But as the door is opened by President Trump and Chief of Staff Reince Priebus to the Democrats to discuss health care reform it should be emphasized that there are a lot of Americans--mainly Democrat, but certainly many Republican, who do NOT want our federal deficit and debt repaired on the backs of the poor and in ill health. 

Our economy is not where it should be, thanks to not just one but two past Presidents, and 2017 is the wrong year to tell everyone to "buck up" and "tighten their belts". 

So where can a divided Republican party go to get past the health care issue to become the new "majority" instead of a "perpetual minority”? 

Certainly, the GOP leadership and President Trump need to find some common ground, particularly on the one true safety net that has both saved many a patient's medical and financial life (to say nothing of their family's lives):   


When Medicaid provides a safety net and provides health for those with disastrous medical conditions, it's a wonderful thing.  When Medicaid (called Medi-Cal) is abused by ne'er-do-wells and dished out to those not supposed to be on that form of government relief, it's a horrible thing. 

More money to the sick?  Certainly. 

More money to the healthy?  Certainly not. 

And government oversight and mandates is NOT the same as creating a monstrous, expensive bureaucracy that should only be overseeing how state and local governments are operating the Medicaid program--and, more importantly, what those state and local governments are doing to get healthy Medicaid recipients OFF of that program. 

Are the healthy and able-bodied required to work ten (or some other number) hours a week for their health care, paid for by the taxpayers?  There are jobs they can and should be assigned to do, and they should either do those jobs or be sent to the county clinic for their free health care. 

Are the Medicaid programs funded and operated well?  Certainly, there's a growth industry in Medicaid who opposed the AHCA, but while they offer a host of excellent reforms for Medicaid, the state and local governments should incentivize healthy individuals to both get a job in order to KEEP their health care, and/or incentivize businesses to hire workers and offer benefits.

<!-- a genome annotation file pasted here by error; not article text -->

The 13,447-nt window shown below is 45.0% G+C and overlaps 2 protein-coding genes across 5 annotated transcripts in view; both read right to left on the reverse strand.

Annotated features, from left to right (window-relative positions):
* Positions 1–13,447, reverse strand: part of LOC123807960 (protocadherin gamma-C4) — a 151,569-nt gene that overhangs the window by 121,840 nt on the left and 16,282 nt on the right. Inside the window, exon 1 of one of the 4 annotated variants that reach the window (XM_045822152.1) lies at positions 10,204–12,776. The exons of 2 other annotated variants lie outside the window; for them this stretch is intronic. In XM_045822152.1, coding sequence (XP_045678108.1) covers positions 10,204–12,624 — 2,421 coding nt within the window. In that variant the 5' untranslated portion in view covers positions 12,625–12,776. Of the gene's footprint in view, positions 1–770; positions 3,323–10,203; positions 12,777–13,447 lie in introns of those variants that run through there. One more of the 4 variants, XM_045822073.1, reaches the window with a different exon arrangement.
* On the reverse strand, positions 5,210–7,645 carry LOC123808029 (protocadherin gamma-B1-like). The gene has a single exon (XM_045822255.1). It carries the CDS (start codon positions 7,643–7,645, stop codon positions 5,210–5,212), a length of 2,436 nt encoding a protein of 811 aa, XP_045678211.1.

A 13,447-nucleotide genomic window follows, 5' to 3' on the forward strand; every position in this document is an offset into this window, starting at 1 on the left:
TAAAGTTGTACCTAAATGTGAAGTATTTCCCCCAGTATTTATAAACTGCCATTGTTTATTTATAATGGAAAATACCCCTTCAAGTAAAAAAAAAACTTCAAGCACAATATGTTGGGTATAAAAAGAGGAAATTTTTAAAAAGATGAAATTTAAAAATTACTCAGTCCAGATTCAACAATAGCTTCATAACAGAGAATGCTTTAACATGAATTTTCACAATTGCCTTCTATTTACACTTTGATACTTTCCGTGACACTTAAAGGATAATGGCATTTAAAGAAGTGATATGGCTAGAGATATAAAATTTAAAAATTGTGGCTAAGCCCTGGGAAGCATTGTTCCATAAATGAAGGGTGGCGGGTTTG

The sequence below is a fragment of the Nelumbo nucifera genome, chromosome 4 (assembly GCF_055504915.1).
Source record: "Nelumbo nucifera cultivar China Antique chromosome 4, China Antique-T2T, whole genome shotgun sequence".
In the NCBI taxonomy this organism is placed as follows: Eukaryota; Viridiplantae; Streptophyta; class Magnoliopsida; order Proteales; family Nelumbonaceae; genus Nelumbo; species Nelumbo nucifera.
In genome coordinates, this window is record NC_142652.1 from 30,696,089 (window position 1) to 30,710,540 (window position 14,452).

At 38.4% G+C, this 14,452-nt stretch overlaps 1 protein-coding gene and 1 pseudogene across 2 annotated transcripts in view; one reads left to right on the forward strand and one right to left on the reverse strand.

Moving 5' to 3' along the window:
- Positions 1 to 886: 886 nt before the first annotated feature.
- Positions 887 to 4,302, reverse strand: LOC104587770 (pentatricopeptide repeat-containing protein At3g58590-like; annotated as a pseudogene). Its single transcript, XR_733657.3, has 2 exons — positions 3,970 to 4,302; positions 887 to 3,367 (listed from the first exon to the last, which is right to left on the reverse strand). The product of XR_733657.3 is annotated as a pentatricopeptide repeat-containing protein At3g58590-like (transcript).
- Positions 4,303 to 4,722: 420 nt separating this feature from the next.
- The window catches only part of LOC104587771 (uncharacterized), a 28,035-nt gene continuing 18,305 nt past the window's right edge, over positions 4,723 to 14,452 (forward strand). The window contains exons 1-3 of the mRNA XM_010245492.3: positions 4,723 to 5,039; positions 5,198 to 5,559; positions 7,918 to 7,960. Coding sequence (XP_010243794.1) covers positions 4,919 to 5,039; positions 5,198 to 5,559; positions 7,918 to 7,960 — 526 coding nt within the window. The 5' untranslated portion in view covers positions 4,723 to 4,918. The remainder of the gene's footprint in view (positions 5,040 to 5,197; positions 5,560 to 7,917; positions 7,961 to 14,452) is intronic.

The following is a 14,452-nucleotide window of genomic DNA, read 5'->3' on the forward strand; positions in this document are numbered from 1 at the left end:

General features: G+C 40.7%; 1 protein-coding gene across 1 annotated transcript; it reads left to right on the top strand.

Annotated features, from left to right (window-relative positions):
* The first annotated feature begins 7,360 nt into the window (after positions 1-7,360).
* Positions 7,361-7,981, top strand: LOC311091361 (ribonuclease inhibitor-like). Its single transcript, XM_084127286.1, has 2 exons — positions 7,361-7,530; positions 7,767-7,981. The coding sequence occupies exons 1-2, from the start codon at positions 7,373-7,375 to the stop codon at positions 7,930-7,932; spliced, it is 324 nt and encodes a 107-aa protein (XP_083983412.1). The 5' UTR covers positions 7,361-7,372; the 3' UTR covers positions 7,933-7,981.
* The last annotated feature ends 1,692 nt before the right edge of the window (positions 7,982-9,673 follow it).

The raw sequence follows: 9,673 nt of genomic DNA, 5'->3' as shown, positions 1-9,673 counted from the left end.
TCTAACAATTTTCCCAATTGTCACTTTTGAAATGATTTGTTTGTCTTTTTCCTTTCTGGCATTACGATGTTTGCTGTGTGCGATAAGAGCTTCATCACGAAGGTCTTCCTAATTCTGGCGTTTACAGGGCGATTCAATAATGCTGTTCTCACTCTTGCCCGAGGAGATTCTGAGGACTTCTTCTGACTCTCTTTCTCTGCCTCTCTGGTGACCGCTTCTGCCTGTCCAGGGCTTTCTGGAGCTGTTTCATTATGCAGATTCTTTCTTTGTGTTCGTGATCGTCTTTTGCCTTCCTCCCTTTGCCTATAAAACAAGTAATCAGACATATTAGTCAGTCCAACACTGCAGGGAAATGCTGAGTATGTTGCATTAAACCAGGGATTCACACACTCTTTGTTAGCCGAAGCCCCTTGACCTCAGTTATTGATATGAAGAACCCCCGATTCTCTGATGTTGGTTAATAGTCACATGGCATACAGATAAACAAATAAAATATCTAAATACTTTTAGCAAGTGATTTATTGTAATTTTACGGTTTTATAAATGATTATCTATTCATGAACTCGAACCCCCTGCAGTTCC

That's "incentivize" folks, not "beat down" businesses to offer benefits. 

Which means goodbye business mandates, and hello business tax credits, to get more workers hired WITH benefits. 

And which also means goodbye individual mandates, but offer incentives to have individuals get their own insurance...and offer more variety of plans between states as well as bare-boned plans that don't require couples in their 50's to purchase insurance that covers pediatric psychiatry. 

The AHCA just went down ... for now ... but the ACA is also going down.  They're going down. 

But WE don't have to go down.  Common ground is hard, but common ground provides incentives for us as a nation to help those who've been laid low for the mere "crime" of being sick ... and for giving a boot in the rear to those who are able to take care of themselves, and should have been taking care of themselves for many years now. 

Whether it's "Repeal and Replace" or "Repair and Improve", the option of doing nothing cannot, and should not, ever be an option for the American people.


(Kenneth S. Alpern, M.D. is a dermatologist who has served in clinics in Los Angeles, Orange, and Riverside Counties. He is also a Westside Village Zone Director and Board member of the Mar Vista Community Council (MVCC), previously co-chaired its Planning and Outreach Committees, and currently is Co-Chair of its MVCC Transportation/Infrastructure Committee. He is co-chair of the CD11 Transportation Advisory Committee and chairs the nonprofit Transit Coalition, and can be reached at [email protected]. He also co-chairs the grassroots Friends of the Green Line at www.fogl.us. The views expressed in this article are solely those of Dr. Alpern.)


Get The News In Your Email Inbox Mondays & Thursdays